In Germany, the response of an alliance of antiwar, peace, and human rights groups has been to launch a “No combat drones!” initiative and to demand that the government neither develop nor buy UAVs. They seek a ban on “killing drones,” while opposing any drone technology that might be used for surveillance and repressive purposes.(19) The alliance’s website is under construction and information is available only in German.(20) However, it is extremely important that the issues of “surveillance” and “repression” are being raised in relation to drone technology and its deployment, not the least because the US administration has been reluctant to clarify whether the assassination option also extends to homeland soil(21) and because police departments are preparing to install less-lethal weapons on drones to carry out surveillance and crowd-control.(22a) (22b) (22c) This is true in the US and is also on the agenda in Europe.

Such “civil” uses of drones in Western Europe and Germany transfer technology to the home front that was originally developed for military purposes abroad. Police deployment of drones encompasses the following functions: surveillance and intelligence gathering (at events, inside and outside buildings, during raids, for border and water control), gathering evidence (prosecuting crimes, documenting crime scenes), keeping tabs on troublemakers, carrying out searches (in threat scenarios or for missing persons), observations (of objects and persons), surveillance of VIPs and buildings, traffic-control measures, as well as transport missions and technical support.(23)

The UAV CannaChopper is deployed to police cannabis smokers and their outdoor plantations in The Netherlands and in Switzerland. Since November 2007, and especially during the European football championship in June 2008, a military drone has controlled football fans (this was also the case during the 2012 Olympics in London).(24) At the NATO summit in April 2009, the machine was used to intercept “troublemakers” at the French border. In the United Kingdom, the police have employed drones since mid-2007, targeting, among others, rock fans, as well as enforcing Anti-Social Behaviour Orders.(25) In The Netherlands, a UAV supported the police during evictions at a squatted building in February 2008. Belgium, France, Italy, and the UK have used drones to target undocumented workers, demonstrations (“crowd control”), waste collection, illegalized migrants,(26) and other marginalized groups and their habitats. Austria controls its eastern borders with drones.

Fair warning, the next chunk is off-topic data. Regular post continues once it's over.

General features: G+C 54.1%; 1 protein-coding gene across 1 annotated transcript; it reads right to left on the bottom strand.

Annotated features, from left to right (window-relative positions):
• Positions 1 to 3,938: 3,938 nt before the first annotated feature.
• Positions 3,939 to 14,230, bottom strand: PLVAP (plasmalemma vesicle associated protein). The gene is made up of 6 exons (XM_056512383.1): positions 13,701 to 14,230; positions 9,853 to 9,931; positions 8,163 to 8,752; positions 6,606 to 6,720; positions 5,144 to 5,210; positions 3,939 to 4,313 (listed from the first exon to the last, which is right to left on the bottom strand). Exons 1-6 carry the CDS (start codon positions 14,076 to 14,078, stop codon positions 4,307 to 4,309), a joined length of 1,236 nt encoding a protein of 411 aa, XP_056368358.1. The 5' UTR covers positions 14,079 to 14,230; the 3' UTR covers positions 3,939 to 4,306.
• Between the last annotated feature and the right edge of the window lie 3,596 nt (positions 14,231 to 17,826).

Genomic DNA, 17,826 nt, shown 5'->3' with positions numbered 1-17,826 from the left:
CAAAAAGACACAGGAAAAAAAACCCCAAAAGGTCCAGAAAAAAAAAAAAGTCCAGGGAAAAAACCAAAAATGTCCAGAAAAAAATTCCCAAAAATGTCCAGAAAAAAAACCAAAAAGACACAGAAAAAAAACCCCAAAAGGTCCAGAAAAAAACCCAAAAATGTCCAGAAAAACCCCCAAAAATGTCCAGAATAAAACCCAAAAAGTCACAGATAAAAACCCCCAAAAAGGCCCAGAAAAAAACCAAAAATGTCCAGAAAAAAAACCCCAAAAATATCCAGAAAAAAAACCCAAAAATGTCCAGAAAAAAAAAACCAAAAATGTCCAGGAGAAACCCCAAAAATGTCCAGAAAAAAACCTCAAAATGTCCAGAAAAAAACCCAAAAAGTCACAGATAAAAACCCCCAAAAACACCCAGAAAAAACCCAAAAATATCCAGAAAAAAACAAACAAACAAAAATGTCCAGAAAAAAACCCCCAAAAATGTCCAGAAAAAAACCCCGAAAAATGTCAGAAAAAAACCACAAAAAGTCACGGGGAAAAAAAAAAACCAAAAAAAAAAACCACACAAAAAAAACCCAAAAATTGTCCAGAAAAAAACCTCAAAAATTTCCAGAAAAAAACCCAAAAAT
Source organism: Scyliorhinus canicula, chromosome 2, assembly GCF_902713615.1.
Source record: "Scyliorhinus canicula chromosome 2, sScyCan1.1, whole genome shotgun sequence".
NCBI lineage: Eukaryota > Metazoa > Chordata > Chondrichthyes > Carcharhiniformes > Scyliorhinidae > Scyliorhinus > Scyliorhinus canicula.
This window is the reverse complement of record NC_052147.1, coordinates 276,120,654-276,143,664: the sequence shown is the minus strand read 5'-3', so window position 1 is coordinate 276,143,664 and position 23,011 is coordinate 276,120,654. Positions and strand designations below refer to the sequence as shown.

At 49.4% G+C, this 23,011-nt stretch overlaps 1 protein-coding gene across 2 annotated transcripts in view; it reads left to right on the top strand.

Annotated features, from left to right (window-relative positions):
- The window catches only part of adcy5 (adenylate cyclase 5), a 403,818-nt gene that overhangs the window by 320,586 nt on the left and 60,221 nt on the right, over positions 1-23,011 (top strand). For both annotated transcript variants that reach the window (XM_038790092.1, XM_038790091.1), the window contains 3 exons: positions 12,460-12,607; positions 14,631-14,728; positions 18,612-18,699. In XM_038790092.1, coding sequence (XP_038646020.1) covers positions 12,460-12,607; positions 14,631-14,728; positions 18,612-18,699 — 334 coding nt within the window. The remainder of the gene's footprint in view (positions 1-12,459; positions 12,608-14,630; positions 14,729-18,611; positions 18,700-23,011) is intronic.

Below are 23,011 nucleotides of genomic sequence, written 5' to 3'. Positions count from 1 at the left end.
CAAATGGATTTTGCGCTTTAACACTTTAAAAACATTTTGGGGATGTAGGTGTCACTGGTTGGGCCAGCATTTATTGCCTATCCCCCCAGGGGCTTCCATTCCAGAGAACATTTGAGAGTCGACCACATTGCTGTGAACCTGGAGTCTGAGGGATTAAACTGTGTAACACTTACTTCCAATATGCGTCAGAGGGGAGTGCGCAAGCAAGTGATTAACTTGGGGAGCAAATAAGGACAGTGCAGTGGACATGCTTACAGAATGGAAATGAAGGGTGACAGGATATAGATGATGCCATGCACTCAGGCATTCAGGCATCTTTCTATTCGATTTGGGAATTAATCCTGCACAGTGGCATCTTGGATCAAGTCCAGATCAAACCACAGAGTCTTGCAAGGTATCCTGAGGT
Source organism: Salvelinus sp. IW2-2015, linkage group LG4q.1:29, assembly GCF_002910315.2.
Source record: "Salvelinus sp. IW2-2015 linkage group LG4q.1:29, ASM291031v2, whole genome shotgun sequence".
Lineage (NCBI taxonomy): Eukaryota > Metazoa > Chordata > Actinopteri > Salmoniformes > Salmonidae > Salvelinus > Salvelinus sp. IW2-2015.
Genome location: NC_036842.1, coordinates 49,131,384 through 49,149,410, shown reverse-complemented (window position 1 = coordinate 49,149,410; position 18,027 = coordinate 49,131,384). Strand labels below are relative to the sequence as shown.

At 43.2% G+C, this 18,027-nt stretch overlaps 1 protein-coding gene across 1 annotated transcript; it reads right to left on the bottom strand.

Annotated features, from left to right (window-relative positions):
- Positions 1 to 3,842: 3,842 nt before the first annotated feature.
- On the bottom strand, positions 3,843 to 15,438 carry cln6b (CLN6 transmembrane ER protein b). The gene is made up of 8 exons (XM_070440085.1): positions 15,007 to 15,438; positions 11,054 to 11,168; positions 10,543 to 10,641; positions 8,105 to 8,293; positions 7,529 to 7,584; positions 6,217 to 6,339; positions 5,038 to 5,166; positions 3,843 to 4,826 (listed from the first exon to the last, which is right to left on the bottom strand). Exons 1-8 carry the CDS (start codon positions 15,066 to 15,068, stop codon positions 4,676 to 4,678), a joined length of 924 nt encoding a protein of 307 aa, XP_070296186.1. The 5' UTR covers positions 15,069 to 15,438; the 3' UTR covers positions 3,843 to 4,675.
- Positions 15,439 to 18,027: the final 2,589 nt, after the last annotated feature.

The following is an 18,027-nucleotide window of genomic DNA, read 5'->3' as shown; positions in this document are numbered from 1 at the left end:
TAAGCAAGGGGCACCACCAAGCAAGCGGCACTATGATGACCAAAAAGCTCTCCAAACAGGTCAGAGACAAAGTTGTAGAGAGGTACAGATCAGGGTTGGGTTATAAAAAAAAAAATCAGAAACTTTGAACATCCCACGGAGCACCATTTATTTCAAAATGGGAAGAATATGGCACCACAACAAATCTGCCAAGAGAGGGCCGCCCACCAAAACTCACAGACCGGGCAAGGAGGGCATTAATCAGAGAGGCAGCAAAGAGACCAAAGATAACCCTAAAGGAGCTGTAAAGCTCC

The German police have acquired Aladin and FanCopter UAVs for the surveillance of urban areas, and the regional police forces of Saxony and North-Rhine Westphalia deploy the AirRobot. Since early 2008 in Saxony, UAVs have carried out surveillance on alleged hooligans, while Lower-Saxony has used them to control protesters rallying against atomic waste transports. In other words, hardly any marginalized and/or criminalized group has escaped the attention of UAVs. And more groups (and drones) are to come.

To legitimize the use of drones in Germany, the government has claimed that drones are “ethically unproblematic” and will be “first utilized in the coastal areas…for example, to search for castaways.” That justification stretches credulity, since in the last twenty years fewer castaways have died in German waters than perished during the twenty minutes it took Colonel Georg Klein to massacre some 91 Afghans during a 2009 air strike in Kunduz.(27)

To date, shipwrecked al Qaeda members are unknown in the Baltic Sea and it therefore makes more sense to focus on the administration’s second argument for procuring drones, that is, to “control the coast,” or as Die Welt, the conservative daily newspaper, correctly frames the official standpoint, “to watch refugee streams.”(28) Thus, the impression is created that without the deployment of drones Germany will sooner or later be overrun by a migrant tsunami.

The “3-D missions,” described by former Air Force Inspector Lieutenant General Klaus-Peter Stieglitz in 2007 as the “dull, dirty, and dangerous ones,”(29) began to intensify with the advent of the hunter-killer UAVs. Now they are coming home — unmanned, but not uncontested.

* Volker Eick, Department of Social Sciences, Humboldt-Universität zu Berlin, was guest editor with Kendra Briken of a recent issue of Social Justice entitled Policing the Crisis: Policing in Crisis (Vol. 38: 1-2).